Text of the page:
• the service must be trans-European *;
  • the service must be in the common interest *.

The decision to grant Community assistance must also take into account:

  • the knock-on effect that Community assistance will have on public and private funding;
  • the soundness of the financial package;
  • the direct or indirect socio-economic effects, in particular on employment;
  • the environmental impact.

Funding

The level of support depends on the type of project. The programme can cover:
– up to 50 % of the costs of market validation for a project which has succeeded in demonstrating its technical and economic feasibility and benefit to end-users;
– up to 10 % until 2005 and up to 30 % since 2006 of the costs of initial deployment of the project, i.e. the launch costs.

Operation

The programme operates by means of calls for proposals published in the Official Journal of the European Union. The eTen programme generally launches calls for proposals once or twice a year. Each call refers to specific areas. The European Commission then selects the projects with the support of a committee of experts from the Member States.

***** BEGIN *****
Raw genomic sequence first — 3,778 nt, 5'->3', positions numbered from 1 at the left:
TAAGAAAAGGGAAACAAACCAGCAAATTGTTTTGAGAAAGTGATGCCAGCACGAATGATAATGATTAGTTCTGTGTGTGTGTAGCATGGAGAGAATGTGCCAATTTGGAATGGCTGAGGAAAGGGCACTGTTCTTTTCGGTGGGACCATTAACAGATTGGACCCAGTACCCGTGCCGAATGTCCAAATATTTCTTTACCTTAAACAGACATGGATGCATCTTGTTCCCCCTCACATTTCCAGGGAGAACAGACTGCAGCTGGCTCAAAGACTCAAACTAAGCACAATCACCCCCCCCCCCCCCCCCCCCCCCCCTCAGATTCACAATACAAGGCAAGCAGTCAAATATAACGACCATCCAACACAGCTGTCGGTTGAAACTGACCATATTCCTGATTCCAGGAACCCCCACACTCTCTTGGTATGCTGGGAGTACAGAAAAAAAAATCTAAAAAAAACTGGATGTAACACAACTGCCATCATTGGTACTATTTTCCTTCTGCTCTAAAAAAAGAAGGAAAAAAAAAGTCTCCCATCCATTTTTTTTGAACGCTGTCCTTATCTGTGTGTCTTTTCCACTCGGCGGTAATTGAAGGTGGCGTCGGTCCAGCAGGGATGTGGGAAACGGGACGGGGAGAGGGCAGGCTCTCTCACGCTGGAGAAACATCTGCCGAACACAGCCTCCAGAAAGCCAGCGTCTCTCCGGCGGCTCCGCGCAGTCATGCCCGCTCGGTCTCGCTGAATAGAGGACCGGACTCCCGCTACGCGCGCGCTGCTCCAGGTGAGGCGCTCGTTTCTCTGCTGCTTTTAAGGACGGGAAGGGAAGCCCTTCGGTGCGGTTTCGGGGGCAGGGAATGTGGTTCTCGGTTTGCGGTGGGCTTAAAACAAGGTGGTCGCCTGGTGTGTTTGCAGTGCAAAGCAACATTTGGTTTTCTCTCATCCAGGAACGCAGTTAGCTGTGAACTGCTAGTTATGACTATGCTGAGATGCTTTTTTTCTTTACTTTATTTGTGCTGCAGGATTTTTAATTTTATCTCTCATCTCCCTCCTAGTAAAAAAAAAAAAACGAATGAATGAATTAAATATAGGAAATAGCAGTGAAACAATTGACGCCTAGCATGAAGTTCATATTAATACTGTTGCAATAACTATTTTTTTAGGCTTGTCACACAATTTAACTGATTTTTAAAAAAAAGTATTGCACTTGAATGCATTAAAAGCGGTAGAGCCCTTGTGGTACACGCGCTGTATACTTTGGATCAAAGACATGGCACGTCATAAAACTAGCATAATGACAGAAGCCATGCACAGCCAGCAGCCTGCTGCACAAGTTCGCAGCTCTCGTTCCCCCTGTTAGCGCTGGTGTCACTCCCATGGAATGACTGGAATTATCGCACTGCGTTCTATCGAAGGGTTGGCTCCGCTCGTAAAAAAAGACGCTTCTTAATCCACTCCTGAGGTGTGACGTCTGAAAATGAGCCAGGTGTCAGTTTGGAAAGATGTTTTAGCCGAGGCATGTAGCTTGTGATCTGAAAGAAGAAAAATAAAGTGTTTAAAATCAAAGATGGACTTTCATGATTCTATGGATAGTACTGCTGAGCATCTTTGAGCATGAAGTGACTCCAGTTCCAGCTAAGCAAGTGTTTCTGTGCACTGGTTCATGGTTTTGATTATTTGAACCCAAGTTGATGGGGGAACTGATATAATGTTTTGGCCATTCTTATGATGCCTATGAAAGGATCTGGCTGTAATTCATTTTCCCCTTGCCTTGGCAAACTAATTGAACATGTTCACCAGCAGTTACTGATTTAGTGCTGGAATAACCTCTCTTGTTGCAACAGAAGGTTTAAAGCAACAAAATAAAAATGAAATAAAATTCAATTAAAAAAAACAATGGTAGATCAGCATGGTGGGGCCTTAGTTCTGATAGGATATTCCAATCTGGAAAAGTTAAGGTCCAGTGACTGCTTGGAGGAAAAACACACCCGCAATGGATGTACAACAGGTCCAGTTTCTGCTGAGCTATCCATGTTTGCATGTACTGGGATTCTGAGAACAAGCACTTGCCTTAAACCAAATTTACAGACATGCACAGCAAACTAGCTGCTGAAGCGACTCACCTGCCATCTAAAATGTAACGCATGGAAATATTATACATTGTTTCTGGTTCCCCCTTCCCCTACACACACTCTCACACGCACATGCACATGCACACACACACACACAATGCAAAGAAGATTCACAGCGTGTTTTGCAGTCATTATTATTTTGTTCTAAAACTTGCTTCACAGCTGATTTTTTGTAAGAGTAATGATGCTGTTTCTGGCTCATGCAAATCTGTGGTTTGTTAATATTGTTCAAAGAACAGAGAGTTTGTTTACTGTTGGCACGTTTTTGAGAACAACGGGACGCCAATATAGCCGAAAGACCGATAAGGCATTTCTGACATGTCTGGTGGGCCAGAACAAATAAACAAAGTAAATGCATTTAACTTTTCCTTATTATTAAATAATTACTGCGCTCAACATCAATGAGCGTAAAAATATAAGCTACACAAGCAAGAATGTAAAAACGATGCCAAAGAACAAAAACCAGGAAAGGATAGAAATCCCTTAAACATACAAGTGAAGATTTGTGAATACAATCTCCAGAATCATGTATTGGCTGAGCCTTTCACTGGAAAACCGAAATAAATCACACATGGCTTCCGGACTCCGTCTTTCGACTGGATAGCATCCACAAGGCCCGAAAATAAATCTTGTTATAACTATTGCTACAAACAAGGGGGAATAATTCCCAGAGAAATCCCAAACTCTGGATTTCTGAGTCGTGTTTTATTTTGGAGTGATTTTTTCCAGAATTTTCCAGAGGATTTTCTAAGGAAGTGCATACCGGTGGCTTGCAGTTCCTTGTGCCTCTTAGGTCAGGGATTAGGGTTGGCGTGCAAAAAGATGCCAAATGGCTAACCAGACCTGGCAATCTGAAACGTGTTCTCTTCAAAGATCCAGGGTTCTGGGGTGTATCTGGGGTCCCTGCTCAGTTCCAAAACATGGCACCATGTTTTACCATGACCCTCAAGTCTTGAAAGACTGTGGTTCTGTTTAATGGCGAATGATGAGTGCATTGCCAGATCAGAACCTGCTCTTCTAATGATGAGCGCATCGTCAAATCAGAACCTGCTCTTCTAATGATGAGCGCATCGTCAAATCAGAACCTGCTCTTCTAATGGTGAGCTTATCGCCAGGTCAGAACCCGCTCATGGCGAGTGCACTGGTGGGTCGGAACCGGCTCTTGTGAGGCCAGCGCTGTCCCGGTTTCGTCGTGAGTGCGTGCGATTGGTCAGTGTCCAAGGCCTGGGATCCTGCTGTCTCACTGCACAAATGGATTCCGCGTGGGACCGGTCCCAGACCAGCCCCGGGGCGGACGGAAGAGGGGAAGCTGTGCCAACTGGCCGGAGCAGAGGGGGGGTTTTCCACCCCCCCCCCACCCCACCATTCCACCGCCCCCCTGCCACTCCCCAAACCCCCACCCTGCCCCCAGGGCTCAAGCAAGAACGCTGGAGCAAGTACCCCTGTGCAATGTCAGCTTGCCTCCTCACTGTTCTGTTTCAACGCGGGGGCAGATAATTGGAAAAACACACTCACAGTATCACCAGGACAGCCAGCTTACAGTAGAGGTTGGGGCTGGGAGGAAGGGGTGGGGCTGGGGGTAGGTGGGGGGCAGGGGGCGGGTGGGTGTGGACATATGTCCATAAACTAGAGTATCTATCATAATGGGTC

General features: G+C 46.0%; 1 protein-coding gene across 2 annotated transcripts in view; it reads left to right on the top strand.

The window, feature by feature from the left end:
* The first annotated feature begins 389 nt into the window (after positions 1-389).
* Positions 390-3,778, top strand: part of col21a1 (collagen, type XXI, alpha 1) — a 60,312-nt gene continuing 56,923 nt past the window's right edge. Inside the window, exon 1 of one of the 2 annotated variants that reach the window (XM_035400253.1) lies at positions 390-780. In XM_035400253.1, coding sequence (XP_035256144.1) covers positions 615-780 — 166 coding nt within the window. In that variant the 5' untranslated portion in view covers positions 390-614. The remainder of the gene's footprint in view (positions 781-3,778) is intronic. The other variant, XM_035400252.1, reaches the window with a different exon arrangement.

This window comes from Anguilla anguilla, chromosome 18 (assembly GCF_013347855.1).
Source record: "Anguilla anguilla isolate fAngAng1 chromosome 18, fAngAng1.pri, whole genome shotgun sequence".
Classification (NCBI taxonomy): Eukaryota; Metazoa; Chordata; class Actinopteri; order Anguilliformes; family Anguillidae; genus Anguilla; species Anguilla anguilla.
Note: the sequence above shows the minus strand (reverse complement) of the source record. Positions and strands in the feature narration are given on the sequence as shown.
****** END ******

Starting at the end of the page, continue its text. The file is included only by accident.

Links with other Community programmes

eTen is coordinated with other Community programmes, in particular the information society technologies research programme (ISP Programme) and the programme for the electronic interchange of data between administrations (IDA). The Structural Funds’ programmes contain various measures targeted on the applications covered by the eTen work programme and the eEurope 2005 action plan assigns them a special role as regards high-speed access in the less-favoured regions.

Key terms used in the act
  • Value chain: this includes all participants involved in the deployment of a service, from the developers, through service and content providers, to users. It can comprise all types of entities such as commercial and public organisations, non-profit associations and citizens.
  • Deployment: the construction and operation of the application to offer the services in a real-life environment.
  • E-inclusion: e-inclusion (integration into the information society) is aimed at strengthening the European social model and addressing the specific needs of the disadvantaged, so that all citizens can benefit from the new opportunities offered by the information society. It promotes independence and accessibility for all.